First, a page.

NSW Origin second-rower Wade Graham was going to play alongside Johnathan Thurston at North Queensland but Paul Gallen convinced him to join the Sharks.
Former internationals Josh Morris and Aaron Woods told similar stories as Cronulla players paid tribute to Gallen leading into his farewell home game at PointsBet Stadium against Canberra on Sunday.
Gallen has been the beating heart of the Sharks for much of his 19-year career and on the eve of his retirement it has emerged that he has contributed much more to the club than his remarkable statistics demonstrate.
In his 345 appearances for the Sharks since debuting against Parramatta in 2001, Gallen has run with the ball for 55,129 metres (159.79m per game) – the equivalent of Shark Park to ANZ Stadium and back – and made 9605 tackles (27.84 per game).
However, the 38-year-old has also been someone teammates could turn to when they needed advice during the tough times and a key recruitment figure as they built towards the 2016 premiership and beyond.
"He was really hands on with recruiting me to the club," said Graham, who was a 19-year-old five-eighth with Penrith when he signed with the Sharks for the 2011 season. "It was a big vote of confidence, he was the captain of Cronulla and NSW, and vice-captain of Australia.
"I was learning towards North Queensland. The opportunity to learn outside JT. I had to weigh a lot of things up. Galza's phone call sparked me into coming to Cronulla. It was a clincher for me. It hasn't always been smooth sailing but in the end I don't regret a thing."
Woods had played alongside Gallen for NSW and Australia and when he was told by Canterbury midway through last season he was free to find another club, the Sharks captain called him.
Morris tells a similar story after also becoming a victim of the Bulldogs' salary cap squeeze.
"I've lived in the area for the last 10 years, and whenever I've seen him he has been trying to get me across the whole time," Morris said. "It worked out that I'm here this year and one of the main reasons for coming across was to play alongside Gal."
Woods said: "He rang me up and said 'what's taking you so long'. He said 'c'mon mate, you need to play finals footy'."
After making the switch before last year's June 30 transfer deadline, Woods played in the finals series for the first time since his debut season with Wests Tigers in 2011.
It is a feat the Sharks have achieved every year since 2012, except 2014 as the club struggled to cope with the fallout from the supplements scandal that resulted in 12 members of their 2011 squad accepting season ending suspensions and coach Shane Flanagan serving a 12-month ban.
"It wasn't a great time," Graham said. "It tested a lot of people to see what they were made of. Gal was a rock, Flanno was strong. They were the cornerstone of the strength. I'm glad we came out of the other side and had happier times.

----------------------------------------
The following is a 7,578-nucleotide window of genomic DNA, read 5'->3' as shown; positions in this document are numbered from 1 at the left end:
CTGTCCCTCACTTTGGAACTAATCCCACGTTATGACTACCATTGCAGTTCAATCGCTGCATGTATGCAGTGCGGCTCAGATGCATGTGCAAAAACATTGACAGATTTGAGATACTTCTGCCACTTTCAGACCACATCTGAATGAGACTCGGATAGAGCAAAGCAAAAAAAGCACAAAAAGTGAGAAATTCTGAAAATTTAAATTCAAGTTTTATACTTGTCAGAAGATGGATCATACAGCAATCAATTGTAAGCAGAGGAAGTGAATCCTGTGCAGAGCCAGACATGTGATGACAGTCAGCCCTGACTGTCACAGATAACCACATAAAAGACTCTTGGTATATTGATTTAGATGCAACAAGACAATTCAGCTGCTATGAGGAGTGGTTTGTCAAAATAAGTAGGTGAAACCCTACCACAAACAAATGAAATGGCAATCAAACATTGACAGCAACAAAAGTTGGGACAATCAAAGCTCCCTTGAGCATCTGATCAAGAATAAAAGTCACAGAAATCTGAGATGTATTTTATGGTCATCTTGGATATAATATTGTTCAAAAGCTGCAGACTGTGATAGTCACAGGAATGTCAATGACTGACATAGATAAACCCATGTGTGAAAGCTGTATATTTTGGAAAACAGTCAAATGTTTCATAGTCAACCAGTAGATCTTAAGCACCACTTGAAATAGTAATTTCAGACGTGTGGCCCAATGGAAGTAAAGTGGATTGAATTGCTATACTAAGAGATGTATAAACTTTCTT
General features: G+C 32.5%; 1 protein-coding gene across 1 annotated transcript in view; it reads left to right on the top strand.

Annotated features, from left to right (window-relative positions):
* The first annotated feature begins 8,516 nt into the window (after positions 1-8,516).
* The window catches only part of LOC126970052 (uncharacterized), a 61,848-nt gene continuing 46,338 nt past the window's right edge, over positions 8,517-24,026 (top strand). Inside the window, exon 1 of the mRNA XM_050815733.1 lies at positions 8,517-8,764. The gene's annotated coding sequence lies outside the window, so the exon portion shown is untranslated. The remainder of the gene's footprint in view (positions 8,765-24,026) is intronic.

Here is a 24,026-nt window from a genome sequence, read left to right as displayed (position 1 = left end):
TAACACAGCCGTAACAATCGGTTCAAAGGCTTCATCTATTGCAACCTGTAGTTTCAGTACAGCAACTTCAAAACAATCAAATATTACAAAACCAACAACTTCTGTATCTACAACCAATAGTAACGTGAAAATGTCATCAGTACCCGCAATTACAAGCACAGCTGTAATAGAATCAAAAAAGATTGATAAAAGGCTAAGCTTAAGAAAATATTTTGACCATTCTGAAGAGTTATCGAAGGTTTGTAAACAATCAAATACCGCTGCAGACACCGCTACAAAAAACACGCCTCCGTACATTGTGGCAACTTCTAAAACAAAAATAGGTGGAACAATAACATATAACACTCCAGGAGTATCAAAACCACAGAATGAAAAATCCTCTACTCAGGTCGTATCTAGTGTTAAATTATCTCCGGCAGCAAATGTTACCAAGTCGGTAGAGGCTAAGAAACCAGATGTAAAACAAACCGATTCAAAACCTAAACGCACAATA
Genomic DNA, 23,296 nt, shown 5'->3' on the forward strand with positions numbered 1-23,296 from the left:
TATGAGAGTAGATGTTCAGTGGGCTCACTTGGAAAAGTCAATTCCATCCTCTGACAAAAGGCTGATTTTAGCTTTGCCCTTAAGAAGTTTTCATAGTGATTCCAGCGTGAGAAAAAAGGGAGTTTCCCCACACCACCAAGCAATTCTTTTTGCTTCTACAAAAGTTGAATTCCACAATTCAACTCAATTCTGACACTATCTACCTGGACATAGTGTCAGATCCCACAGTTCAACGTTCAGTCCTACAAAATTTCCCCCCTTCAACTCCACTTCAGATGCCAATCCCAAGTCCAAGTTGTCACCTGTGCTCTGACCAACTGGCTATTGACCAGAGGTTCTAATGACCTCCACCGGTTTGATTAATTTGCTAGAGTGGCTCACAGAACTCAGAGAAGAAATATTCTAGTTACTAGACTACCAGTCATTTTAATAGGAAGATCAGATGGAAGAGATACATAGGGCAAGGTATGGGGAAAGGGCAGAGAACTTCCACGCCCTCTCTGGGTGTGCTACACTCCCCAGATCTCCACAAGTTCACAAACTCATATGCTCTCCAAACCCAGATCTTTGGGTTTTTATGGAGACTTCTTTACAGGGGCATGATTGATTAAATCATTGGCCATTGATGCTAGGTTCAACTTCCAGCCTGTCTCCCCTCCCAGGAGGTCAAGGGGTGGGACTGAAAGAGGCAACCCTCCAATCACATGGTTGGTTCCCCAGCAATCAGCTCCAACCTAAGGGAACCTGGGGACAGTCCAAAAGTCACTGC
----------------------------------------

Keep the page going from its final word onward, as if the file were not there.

"Gal has easily been the biggest influence on my rugby league career. The way he has led, the way he has played, his toughness. I've got a lot of great memories and there's been a lot of hard times too.
"He has done everything in his career and I've been fortunate enough to play with him every week. He has been a guy who fills you with confidence when you're in the dressing sheds getting ready to play."
Just as he did when he phoned Graham nine years ago about joining the Sharks.
"He sold the club well and gave me confidence in myself," Graham said. "His values and what he was talking about mirrored up in my head."
Fullback Josh Dugan said Gallen was also one of the reasons he signed with Cronulla last year.
Dugan made his NSW Origin debut as a skinny fullback in the opening match of the 2011 series, in which Gallen played the full 80 minutes as a middle forward, and he was keen to play with him on a regular basis.
"He has been at the forefront of the club for a while now and he has always been that attraction to come and play with one of the toughest in the NRL and that sort of thing," Dugan said.
"I think he kept the Sharks on the map, he has done a lot for the club and I am really looking forward to going out there, having a battle against Canberra on Sunday and hopefully having a win.
"He's been a great role model for the club and he doesn't say too much about it but in the back of our minds we are all looking to send him out a winner here."
Besides being Gallen's last home match, it will be the final NRL game at their home ground for two years as the Sharks are set to move to Kogarah while their leagues club and surrounding precinct is redeveloped.
The match is a sell-out and a Cronulla win should secure the club a place in the finals and the opportunity to send Gallen out with a second premiership.
"It's going to be emotional for Gal and the supporters," Graham said. "It's a big game. There is no shying away from it, you need to embrace it.
"Gal has been here longer than some of these boys have been born. Gal has been playing longer than half of them have been alive. It's the end of an era. The footy story ends but the relationship will last forever."